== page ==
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Exiled Nicaraguan activist: 'People here could make connections between global issues'

Feminist human rights advocate Magaly Castillo has been living in Barcelona since June 2018 due to unrest in her home country


02 November 2019 11:48 AM


Cristina Tomàs White|Barcelona

Nicaragua has been home to a severe political and social crisis since April 2018 when demonstrations against pension reform were violently suppressed by Daniel Ortega's government, although there had already been years of protests against the construction of a Chinese-financed interoceanic canal and its negative environmental impacts.

Crackdown on demonstrators lead to over 300 dead as well as many 'disappeared', with many others internally displaced. Some 60,000 Nicaraguans ended up leaving the country, the vast majority of whom sought refuge in Costa Rica. 

"I had to flee because I feared for my life and the work we were doing. All of my colleagues are also in exile in different countries," says Magaly Castillo, a human rights activist who has been living in Barcelona since June 2018 and is a member of the Feministas Autoconvocadas collective of Nicaraguan and Catalan feminists.

But not only has Nicaragua been home to unrest sparked by the 2018 pension reform, it is also a country in which, since 2006, abortion is illegal under all circumstances and where violence against women and girls is widespread.

Castillo, who is also an actor and who participated in the Fall 2019 edition of the 'Cities defending human rights' project, explains some of the issues affecting women in the Central American country: "Women who suffer from gender-based violence do not have access [to standardized public assistance], those needs are covered by the feminist movement."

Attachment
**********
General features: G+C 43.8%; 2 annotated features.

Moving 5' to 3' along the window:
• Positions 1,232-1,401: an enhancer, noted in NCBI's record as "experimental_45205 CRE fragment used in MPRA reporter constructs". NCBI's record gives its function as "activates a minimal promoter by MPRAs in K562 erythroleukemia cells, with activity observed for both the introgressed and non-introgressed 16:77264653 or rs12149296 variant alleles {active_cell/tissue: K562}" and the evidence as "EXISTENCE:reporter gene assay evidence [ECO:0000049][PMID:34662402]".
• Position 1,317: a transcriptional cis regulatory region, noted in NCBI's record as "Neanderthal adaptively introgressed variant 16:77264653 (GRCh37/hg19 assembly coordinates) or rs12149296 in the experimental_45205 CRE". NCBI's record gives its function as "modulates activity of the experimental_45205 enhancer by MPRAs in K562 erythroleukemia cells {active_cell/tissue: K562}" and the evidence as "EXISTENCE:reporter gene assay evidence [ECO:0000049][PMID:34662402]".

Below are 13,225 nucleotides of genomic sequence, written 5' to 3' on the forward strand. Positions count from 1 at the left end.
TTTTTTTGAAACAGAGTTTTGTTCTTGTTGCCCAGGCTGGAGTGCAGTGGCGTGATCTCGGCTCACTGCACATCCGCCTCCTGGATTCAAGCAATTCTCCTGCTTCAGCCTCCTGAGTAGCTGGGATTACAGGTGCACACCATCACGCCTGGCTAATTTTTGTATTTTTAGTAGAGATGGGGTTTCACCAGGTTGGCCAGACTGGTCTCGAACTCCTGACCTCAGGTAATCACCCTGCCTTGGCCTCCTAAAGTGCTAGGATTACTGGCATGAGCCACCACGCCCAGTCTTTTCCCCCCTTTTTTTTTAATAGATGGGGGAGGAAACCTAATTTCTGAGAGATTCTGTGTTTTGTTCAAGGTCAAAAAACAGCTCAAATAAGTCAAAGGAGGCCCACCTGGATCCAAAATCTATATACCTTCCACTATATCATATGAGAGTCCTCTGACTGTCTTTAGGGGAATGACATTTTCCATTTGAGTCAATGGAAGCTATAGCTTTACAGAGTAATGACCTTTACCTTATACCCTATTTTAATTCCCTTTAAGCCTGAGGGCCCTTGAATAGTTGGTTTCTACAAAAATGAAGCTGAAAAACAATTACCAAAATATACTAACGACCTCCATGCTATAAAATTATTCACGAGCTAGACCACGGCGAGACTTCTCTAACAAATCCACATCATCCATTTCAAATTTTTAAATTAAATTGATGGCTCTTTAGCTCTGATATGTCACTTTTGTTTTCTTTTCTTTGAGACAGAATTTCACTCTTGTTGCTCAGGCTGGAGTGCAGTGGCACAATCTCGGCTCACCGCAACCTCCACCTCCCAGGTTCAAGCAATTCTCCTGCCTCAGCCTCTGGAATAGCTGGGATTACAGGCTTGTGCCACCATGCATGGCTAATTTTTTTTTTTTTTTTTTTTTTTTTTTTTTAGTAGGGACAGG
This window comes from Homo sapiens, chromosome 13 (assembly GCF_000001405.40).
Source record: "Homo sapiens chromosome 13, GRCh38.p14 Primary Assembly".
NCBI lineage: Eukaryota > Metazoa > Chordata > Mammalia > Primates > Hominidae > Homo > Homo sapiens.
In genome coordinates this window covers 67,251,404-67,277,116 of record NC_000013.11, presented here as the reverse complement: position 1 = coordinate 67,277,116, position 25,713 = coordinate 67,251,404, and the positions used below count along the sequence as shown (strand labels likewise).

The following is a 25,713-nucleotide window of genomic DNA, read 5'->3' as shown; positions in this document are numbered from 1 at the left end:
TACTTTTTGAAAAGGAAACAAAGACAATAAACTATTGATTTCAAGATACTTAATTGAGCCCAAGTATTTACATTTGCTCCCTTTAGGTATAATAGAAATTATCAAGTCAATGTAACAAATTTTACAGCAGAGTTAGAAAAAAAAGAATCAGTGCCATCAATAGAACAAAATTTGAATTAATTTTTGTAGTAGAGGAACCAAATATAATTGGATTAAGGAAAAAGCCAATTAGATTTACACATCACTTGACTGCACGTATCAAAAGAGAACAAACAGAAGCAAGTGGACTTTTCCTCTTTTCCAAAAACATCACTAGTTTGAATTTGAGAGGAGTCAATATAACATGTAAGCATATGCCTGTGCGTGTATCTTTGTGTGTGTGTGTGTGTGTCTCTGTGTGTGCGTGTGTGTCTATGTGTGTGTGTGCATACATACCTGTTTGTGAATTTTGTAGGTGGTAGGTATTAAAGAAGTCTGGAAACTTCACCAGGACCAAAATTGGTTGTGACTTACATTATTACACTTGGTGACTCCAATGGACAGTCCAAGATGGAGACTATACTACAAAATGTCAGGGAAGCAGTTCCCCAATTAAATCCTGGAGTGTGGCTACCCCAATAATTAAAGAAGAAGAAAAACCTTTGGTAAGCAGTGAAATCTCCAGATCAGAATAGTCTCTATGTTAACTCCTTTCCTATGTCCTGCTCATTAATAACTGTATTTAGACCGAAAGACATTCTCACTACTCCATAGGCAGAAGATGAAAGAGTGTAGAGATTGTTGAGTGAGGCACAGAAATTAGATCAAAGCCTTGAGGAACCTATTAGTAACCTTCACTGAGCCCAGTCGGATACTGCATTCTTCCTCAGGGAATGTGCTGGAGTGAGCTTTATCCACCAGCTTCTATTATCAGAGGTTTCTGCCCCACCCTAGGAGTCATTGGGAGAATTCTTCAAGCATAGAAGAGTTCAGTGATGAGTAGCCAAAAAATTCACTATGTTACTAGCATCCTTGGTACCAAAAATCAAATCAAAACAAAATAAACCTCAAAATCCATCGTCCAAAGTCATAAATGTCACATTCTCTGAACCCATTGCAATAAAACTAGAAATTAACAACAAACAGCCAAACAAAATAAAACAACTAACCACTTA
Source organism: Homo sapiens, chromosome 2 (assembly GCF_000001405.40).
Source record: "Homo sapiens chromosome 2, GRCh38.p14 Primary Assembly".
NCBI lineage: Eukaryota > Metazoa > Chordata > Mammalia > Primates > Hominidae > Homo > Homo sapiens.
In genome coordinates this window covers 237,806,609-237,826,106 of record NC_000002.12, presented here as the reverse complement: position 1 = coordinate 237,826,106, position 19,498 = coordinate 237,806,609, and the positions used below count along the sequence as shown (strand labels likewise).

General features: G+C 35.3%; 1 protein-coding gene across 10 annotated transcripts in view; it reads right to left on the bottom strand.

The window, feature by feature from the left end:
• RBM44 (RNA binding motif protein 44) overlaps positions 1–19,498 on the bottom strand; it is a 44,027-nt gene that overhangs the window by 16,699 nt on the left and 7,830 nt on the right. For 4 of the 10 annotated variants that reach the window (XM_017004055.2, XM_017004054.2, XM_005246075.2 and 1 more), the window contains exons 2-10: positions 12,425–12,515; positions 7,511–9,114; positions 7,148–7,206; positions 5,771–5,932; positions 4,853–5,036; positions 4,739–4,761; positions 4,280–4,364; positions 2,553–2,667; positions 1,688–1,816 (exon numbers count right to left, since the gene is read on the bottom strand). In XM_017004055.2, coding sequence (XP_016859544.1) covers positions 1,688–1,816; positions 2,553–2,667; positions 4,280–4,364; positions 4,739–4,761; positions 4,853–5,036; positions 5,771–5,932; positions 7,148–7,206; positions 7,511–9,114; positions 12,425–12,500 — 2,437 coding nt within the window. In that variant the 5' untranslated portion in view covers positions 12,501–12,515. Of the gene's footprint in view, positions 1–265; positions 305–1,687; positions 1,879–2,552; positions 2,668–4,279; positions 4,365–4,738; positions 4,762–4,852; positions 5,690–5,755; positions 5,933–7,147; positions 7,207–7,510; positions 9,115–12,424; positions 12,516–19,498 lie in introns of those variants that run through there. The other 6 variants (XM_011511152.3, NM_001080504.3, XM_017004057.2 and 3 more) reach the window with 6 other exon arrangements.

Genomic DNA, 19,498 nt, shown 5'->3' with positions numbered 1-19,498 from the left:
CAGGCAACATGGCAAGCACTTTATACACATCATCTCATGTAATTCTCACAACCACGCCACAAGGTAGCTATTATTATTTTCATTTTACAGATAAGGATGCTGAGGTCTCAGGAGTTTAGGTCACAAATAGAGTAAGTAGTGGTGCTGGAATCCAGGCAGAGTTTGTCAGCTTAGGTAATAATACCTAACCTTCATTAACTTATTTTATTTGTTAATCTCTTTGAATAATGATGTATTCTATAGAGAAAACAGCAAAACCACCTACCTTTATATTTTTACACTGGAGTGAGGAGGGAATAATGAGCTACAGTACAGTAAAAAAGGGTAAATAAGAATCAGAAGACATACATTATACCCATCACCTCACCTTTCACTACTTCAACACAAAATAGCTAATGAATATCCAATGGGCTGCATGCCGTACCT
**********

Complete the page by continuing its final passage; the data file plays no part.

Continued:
Although many of these problems pre-dated 2018's events, Castillo argues that they have gotten worse.

  • "There is an environment of insecurity in general and for women, all of the issues they faced before are now worse, more serious, but there are no institutions where they can report anything or receive any support or keep them safe because it is the police themselves who are repressing people."

    Magaly Castillo · Nicaraguan feminist activist

As for the problems she has encountered while living in Catalonia, Castillo believes it is racism and xenophobia that prevent locals from bothering to look into what is happening in countries throughout Latin America.

"The conflicts taking place are not made known," the activist laments, which according to her are interconnected issues: "There is a logic of expropriation of resources, of dismantling the rule of law, of appropriating democracy. I think that people here could make connections between global issues and not only see us as people who come to take up space or steal rights."

Part of the solution, she claims, is dismantling "racist and populist discourse." Catalans, and more broadly speaking, Europeans, should realize that "people who flee Latin America do so to save their lives, and that is right that can't be violated anywhere in the world."


  • Nicaraguan feminist Magaly Castillo at a 'Cities defending human rights' event on October 4, 2019 (by Cristina Tomàs White)

  • Nicaraguan feminist Magaly Castillo at a 'Cities defending human rights' event on October 4, 2019 (by Cristina Tomàs White)